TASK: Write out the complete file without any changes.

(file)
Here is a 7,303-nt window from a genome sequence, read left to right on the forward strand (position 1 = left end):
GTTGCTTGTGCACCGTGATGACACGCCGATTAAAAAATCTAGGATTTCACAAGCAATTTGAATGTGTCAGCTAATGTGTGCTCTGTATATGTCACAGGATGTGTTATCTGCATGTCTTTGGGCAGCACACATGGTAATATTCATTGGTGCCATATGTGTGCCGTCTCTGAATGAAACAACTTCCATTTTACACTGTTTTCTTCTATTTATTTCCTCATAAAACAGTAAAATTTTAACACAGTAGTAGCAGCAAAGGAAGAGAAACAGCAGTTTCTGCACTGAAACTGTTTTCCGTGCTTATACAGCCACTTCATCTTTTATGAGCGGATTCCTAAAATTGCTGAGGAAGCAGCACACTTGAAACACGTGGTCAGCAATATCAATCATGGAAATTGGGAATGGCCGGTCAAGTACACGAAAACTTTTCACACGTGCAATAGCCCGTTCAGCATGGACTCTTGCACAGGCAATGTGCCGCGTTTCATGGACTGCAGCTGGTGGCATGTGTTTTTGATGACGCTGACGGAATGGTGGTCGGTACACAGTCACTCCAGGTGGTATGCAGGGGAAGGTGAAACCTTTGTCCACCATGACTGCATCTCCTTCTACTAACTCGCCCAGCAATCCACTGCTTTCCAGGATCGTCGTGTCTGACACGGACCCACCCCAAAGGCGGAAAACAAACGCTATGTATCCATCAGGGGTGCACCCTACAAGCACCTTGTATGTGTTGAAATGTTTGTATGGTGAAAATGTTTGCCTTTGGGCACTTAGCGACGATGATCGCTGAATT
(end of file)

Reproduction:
Here is a 7,303-nt window from a genome sequence, read left to right on the forward strand (position 1 = left end):
GTTGCTTGTGCACCGTGATGACACGCCGATTAAAAAATCTAGGATTTCACAAGCAATTTGAATGTGTCAGCTAATGTGTGCTCTGTATATGTCACAGGATGTGTTATCTGCATGTCTTTGGGCAGCACACATGGTAATATTCATTGGTGCCATATGTGTGCCGTCTCTGAATGAAACAACTTCCATTTTACACTGTTTTCTTCTATTTATTTCCTCATAAAACAGTAAAATTTTAACACAGTAGTAGCAGCAAAGGAAGAGAAACAGCAGTTTCTGCACTGAAACTGTTTTCCGTGCTTATACAGCCACTTCATCTTTTATGAGCGGATTCCTAAAATTGCTGAGGAAGCAGCACACTTGAAACACGTGGTCAGCAATATCAATCATGGAAATTGGGAATGGCCGGTCAAGTACACGAAAACTTTTCACACGTGCAATAGCCCGTTCAGCATGGACTCTTGCACAGGCAATGTGCCGCGTTTCATGGACTGCAGCTGGTGGCATGTGTTTTTGATGACGCTGACGGAATGGTGGTCGGTACACAGTCACTCCAGGTGGTATGCAGGGGAAGGTGAAACCTTTGTCCACCATGACTGCATCTCCTTCTACTAACTCGCCCAGCAATCCACTGCTTTCCAGGATCGTCGTGTCTGACACGGACCCACCCCAAAGGCGGAAAACAAACGCTATGTATCCATCAGGGGTGCACCCTACAAGCACCTTGTATGTGTTGAAATGTTTGTATGGTGAAAATGTTTGCCTTTGGGCACTTAGCGACGATGATCGCTGAATT